Naming nggrfg

Berend McKenzie turned the pain of growing of black and gay in an intolerant community into the successful one-man show, nggrfg.

dds are no one on earth has ever said "nigger fag" as candidly as Berend McKenzie. "I'm not one to sugarcoat things," he says. "If we ban those words, does that mean they don't exist? And if they don't exist, what happens to my stories of being called a nigger?"

The answer to that question is nggrfg (say it aloud), McKenzie's autobiographical one-man show, coming to the Queer Acts Theatre Festival next week at the Bus Stop Theatre. The play is made up of four stories, each examining what it's like to grow up black and gay in an Albertan community with little tolerance for either.

"I started writing from pain," McKenzie says. It sounds corny, but when he says it, you believe him. "Writing literally saved my life."

Yet he didn't start out a writer. Ten years ago, his goal was to move to LA to become an actor, "making movies and all that crap." And it happened: you can watch him exclaim, "Man sandwich! Twelve o'clock!" to Halle Berry 13 minutes into Catwoman.

"I found in that split moment my dreams came true—-that dream of being in a room where the director stands up and says, 'You're the guy! You're the one!'" But when producers found out that he's been HIV positive since the late '80s, he stopped getting roles: "In that moment, the rug was pulled out from under me. And I had no outlet. And I almost got out of the business completely, because I felt devastated."

That's when he began therapy—-a year and a half of delving into his shame over HIV, and his subsequent drug and alcohol abuse in the early '90s. When he needed an outlet, his friend and future collaborator, Darrin Hagen, told him to write. So he did.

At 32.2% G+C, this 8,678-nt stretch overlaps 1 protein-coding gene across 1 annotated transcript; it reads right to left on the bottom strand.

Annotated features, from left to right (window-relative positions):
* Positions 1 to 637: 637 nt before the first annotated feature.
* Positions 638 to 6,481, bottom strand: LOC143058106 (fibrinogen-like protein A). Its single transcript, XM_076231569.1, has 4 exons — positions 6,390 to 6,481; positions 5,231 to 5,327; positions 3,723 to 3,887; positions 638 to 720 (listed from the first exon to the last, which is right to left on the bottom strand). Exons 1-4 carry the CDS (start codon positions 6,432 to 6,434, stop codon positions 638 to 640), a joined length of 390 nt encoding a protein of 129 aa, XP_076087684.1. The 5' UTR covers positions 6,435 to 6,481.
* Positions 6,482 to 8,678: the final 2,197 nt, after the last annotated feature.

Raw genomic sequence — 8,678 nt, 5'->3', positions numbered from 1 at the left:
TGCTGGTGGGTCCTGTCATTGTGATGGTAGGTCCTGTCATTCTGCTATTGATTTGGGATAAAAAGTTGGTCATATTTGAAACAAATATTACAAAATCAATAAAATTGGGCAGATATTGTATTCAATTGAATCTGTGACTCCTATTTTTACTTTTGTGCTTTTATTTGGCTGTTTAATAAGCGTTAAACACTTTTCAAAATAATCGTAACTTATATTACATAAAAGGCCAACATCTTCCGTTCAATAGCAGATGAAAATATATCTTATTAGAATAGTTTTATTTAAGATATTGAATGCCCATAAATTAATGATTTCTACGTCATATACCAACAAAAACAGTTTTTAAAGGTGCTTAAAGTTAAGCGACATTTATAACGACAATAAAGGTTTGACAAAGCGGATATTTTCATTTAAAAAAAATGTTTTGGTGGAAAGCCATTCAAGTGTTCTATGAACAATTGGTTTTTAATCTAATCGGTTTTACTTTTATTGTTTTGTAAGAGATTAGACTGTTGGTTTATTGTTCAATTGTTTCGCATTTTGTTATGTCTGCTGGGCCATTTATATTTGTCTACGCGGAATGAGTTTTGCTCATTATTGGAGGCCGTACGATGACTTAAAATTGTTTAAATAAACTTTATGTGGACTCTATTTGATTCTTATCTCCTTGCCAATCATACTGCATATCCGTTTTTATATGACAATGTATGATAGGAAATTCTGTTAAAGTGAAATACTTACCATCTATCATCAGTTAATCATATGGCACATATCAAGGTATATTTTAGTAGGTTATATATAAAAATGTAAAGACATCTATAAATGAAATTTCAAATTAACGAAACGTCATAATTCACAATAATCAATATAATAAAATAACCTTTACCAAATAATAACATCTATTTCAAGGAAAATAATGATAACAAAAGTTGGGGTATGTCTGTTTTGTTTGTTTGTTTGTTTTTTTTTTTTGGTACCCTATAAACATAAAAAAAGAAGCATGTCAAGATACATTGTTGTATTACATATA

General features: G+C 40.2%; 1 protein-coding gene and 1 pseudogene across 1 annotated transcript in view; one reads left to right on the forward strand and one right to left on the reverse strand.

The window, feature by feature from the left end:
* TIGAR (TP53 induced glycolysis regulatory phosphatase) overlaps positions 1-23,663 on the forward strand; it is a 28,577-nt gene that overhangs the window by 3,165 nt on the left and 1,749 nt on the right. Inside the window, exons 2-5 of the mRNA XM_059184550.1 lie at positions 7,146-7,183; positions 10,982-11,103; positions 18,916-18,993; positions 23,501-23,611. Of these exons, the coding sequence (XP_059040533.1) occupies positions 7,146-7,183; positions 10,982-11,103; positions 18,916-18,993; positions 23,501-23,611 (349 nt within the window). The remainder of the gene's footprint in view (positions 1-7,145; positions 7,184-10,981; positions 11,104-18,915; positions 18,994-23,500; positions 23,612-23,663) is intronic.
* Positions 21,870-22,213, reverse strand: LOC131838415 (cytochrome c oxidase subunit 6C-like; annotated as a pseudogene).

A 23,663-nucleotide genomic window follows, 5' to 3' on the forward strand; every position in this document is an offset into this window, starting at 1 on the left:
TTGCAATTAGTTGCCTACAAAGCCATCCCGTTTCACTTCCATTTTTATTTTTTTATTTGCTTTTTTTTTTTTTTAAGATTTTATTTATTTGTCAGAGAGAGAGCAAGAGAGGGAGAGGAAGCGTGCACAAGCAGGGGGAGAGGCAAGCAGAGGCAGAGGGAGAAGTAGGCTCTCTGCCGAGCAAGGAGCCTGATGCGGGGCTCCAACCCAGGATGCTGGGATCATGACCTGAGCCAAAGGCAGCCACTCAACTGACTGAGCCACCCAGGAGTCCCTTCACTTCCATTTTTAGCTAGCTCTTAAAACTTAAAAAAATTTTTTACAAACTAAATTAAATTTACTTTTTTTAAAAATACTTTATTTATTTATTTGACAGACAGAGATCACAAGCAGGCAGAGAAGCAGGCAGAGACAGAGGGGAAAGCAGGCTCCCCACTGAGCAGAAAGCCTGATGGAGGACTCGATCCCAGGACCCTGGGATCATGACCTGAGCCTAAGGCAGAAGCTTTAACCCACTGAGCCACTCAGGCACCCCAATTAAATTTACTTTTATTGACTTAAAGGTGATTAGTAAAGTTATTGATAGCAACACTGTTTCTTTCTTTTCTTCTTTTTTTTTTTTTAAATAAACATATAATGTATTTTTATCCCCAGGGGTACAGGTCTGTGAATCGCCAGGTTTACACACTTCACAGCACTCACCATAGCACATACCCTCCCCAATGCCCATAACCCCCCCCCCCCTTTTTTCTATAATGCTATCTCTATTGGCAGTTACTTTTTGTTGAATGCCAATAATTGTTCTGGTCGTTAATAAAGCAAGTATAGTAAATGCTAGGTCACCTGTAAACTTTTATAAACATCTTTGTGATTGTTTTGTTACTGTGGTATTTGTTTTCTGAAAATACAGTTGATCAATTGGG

His first full-length play was a puppet show involving a queer disco remake of The Passion of the Christ. "It forces me to come from an honest place," McKenzie says of his penchant for shock value. "It forces me to just get to the point."

He had his next play, nggrfg, all planned out: it would be four real-life stories. He would play every character, from himself at age seven to his mother and high school girlfriend. This onstage solitude is something that still terrifies him before each performance: "Before I step out onstage, there's that moment where I go, 'OK, if you mess up anywhere, the show's on you.'"

And he has messed up—-on opening night at Edmonton Fringe last August, he had a coughing fit, apologized onstage and called out for his line more than once. And when that performance received a standing ovation, he began to cry. "It's been an amazing journey," he says. "Every step in the process has been this sort of awakening... It's encouraging people to have a dialogue."

His latest venue has been the Vancouver school system. After debuting at Vancouver Fringe, the city's school board saw the show and decided to pick it up. He's since performed nggrfg in all sorts of schools, from secondary down to kindergarten. (And yes, for the latter group, he replaces "nigger" and "fag" with "black" and "sissy.")

McKenzie noticed that the kids understand the content in a totally different way, because "they're living it daily." And in some cases, they're the ones most affected, who need affecting the most. "I get the big buff jock kid that comes up with tears in his eyes, that can't really look me in the eyes, and doesn't really want to say thank you, but finds himself saying, 'Thanks man, thanks for the show. Thank you.'"